About motivation and staying with a comic: It sure isn’t a bed of roses.
My first and foremost thing on how to stay motivated would absolutely be patience and understanding that you’re going to learn so many new things.
You’re creating your own worlds, choosing the art-style however you see fit, you get to tell your own story and make your own characters. Obviously it sounds like fun, and it stands true! However, getting frustrated every once in a while will be a recurring problem, and you need to understand how to handle it and accept it. It’s good to be never completely satisfied with your work, but it’s bad to let minor mistakes crush you.
Also, there is this demotivating thing that artists seem to do and most of the time it’s completely unnecessary from the readership’s point of view: Remaking pages.
Artists should give space to the rapid growth of their own skills. Comic-drawing is a huge, fast resource for learning different elements in drawing. Be ready to see quite a lot of improvement between every 20 pages. Do not be scared of those first pages you’ve ever done: You thought they were good enough back then, and you should trust your past self. It’s most likely true.
What makes a comic great: Characters in their own home.
Characters and how I get to understand them make the story for me, since I’m a sucker for great dialogue. Of course this needs like… good 100-200 pages before I can make any clear justifications, but it is very important that the actual people living in the comic introduce you to how the world works rather than a random storyteller/author who isn’t even really there.
This applies to movies, games, books, everything. I won’t mind if the actual plot is kind of in the back somewhere or if it’s almost nonexistent, as long as the protagonists are entertaining and they make their environments and world more clear to you.
I’m not one for a book-read-lecture on how the comic’s world supposedly works. I’d rather learn it bit by bit on how the population of the said world live in it. – Cerberyusu, Year in Hereafter
To stay motivated, all I have to do is read people’s responses to what I post. In the comment section, people always have a story to tell, and sometimes have long, friendly discussions. It fills me with great happiness seeing how we all connect on some level over something as simple as a silly comic.
Of course, since I also live off my art, my Patrons and supporters are another great motivator. Nothing says ‘I love you’ more than the generosity of people willing to help me with my daily struggles (rent and bills) so I can make more art for everyone.
For new creators my advice would probably be: Surround yourself with inspirational people, art, and don’t compare yourself to people who are ‘better’ than you. :>
I think the best comics are the ones that don’t try too hard to impress… they come naturally and feel genuine and from the heart. The art skills will eventually catch up naturally if you draw lots.
Hope this helps someone out there who’s struggling! Art is hard, but don’t give up~ – Mikiko, Mini Comics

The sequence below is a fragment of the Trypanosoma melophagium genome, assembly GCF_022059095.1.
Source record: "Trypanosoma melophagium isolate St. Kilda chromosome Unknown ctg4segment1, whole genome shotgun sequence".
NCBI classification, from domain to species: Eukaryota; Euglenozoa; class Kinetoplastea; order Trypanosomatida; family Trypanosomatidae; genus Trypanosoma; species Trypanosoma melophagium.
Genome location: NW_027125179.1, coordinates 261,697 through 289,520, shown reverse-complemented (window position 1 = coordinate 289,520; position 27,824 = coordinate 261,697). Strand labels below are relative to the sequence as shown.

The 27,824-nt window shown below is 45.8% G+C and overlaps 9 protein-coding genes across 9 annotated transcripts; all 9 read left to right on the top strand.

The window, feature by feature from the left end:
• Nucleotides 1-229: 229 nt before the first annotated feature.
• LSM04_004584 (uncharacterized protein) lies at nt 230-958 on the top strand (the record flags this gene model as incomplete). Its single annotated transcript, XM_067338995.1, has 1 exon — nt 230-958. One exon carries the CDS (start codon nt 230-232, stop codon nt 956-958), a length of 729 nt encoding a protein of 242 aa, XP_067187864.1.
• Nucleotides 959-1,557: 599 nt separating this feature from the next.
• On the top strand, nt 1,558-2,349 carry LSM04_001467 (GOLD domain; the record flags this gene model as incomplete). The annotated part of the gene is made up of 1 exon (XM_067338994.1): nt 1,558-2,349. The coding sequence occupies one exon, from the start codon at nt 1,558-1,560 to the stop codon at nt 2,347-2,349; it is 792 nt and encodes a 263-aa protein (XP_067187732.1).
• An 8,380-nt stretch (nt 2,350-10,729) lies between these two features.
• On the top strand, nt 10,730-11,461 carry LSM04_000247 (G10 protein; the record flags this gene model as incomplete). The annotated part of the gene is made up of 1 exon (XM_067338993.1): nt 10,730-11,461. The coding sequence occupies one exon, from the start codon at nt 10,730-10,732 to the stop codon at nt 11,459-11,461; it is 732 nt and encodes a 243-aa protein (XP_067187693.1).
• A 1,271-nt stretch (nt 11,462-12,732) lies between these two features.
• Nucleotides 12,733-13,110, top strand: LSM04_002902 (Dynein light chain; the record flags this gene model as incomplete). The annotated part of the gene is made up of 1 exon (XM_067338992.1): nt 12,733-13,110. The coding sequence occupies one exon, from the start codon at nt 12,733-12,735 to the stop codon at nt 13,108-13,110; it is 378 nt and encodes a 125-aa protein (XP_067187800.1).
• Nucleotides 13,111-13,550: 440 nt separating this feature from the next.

Basically making comics, especially webcomics, is something you have to do out of love of comics. It’s a lot of work, and you will probably mess up again and again with very little to show for it.
That being said! If you do really want to make a comic, make sure you can parcel off a lot of time, and summon up a lot of stubbornness. Endless time. Endless stubbornness.
I don’t think there’s any magic formula to success- but doing your best to make a comic that you would *pay money for* is important. Even if you give it away for free, the comic you make has to be good enough to stop you, the creator, in your tracks.
*Maybe* if it’s good enough that you’d pay your own money to buy it, then someone else might read it, and hopefully enjoy it! – harrodeleted, A Better Place
I stay motivated to create because it’s what I’ve always loved to do. I’m thankful for a chance to share my work with an audience almost instantly, and find that having an interactive audience gives me the responsibility to create new content regularly. A great comic to me is one that makes me laugh out loud before I share it. When my audience loves it too it’s a great feeling, like there’s an honest connection happening. – The Awkward Yeti, The Awkward Yeti
I never got any advice when I began my comic. I hadn’t read any comics. I had no idea what I was doing. But I had a story to tell and a friend who wanted to help.
All that matters is creating something that you are proud of. Something you like. Something you enjoy. Something that says what you want to say. Don’t worry if it’s good. The only way to grow is by doing. So do. Create. And have fun. – Dave Stankoven, Rainy Days
Staying motivated in creating comics can be hard – especially when you, like me, have committed to a longer comic! It’s a bit like running a marathon, except it takes years. But I’ve always been compelled to tell stories, so the basic urge is always there. I live and breathe stories.
The tough bit is to keep getting things done. It’s a slog sometimes, but discipline helps a lot! I make plans for myself so that I know what I need to do, and then I set myself deadlines. And I stick to them like glue. If I’ve decided a page needs to be finished on a certain day, then so help me, it will be finished! And working a little on something every day – well, it adds up!
Also, having readers who are excited about the comic helps! Posting art on the internet can feel a bit like shouting into the void – you throw your stuff out there, and nobody answers – which is pretty discouraging, but with Grassblades, I’ve had the good fortune to find readers who not only *read* it, but are very active in the comment-fields and basically cheer me on. ❤
Grassblades would still get made even if they weren’t there, but they sure help make the hard days a lot easier to push through! – Anna Landin, Grassblades